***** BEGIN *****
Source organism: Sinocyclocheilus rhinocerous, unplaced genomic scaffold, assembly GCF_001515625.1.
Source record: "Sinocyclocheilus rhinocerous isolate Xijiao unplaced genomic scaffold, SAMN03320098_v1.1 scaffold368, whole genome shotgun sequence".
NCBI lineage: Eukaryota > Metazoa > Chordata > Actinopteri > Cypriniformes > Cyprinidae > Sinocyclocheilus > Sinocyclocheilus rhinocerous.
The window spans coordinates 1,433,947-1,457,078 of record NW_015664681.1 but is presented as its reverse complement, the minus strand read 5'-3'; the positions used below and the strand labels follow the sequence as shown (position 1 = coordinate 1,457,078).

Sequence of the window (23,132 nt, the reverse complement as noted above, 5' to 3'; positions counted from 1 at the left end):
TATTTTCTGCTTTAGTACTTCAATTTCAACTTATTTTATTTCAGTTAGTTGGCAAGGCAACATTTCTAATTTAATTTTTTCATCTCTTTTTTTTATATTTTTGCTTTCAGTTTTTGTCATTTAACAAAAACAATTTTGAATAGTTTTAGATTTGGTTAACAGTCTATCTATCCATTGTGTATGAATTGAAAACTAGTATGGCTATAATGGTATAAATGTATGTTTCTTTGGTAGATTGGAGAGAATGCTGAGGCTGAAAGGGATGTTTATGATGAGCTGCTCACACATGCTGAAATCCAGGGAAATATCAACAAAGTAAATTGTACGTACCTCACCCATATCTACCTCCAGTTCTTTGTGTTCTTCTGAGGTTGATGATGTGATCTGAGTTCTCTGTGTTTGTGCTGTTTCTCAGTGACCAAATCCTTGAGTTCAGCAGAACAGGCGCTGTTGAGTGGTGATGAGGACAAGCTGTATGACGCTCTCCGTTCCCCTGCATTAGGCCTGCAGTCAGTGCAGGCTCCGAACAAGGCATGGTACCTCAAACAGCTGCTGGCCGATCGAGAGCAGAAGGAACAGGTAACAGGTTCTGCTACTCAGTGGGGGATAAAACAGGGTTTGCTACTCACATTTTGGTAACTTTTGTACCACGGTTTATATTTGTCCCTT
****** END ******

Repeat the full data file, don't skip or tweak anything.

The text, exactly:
Source organism: Sinocyclocheilus rhinocerous, unplaced genomic scaffold, assembly GCF_001515625.1.
Source record: "Sinocyclocheilus rhinocerous isolate Xijiao unplaced genomic scaffold, SAMN03320098_v1.1 scaffold368, whole genome shotgun sequence".
NCBI lineage: Eukaryota > Metazoa > Chordata > Actinopteri > Cypriniformes > Cyprinidae > Sinocyclocheilus > Sinocyclocheilus rhinocerous.
The window spans coordinates 1,433,947-1,457,078 of record NW_015664681.1 but is presented as its reverse complement, the minus strand read 5'-3'; the positions used below and the strand labels follow the sequence as shown (position 1 = coordinate 1,457,078).

Sequence of the window (23,132 nt, the reverse complement as noted above, 5' to 3'; positions counted from 1 at the left end):
TATTTTCTGCTTTAGTACTTCAATTTCAACTTATTTTATTTCAGTTAGTTGGCAAGGCAACATTTCTAATTTAATTTTTTCATCTCTTTTTTTTATATTTTTGCTTTCAGTTTTTGTCATTTAACAAAAACAATTTTGAATAGTTTTAGATTTGGTTAACAGTCTATCTATCCATTGTGTATGAATTGAAAACTAGTATGGCTATAATGGTATAAATGTATGTTTCTTTGGTAGATTGGAGAGAATGCTGAGGCTGAAAGGGATGTTTATGATGAGCTGCTCACACATGCTGAAATCCAGGGAAATATCAACAAAGTAAATTGTACGTACCTCACCCATATCTACCTCCAGTTCTTTGTGTTCTTCTGAGGTTGATGATGTGATCTGAGTTCTCTGTGTTTGTGCTGTTTCTCAGTGACCAAATCCTTGAGTTCAGCAGAACAGGCGCTGTTGAGTGGTGATGAGGACAAGCTGTATGACGCTCTCCGTTCCCCTGCATTAGGCCTGCAGTCAGTGCAGGCTCCGAACAAGGCATGGTACCTCAAACAGCTGCTGGCCGATCGAGAGCAGAAGGAACAGGTAACAGGTTCTGCTACTCAGTGGGGGATAAAACAGGGTTTGCTACTCACATTTTGGTAACTTTTGTACCACGGTTTATATTTGTCCCTT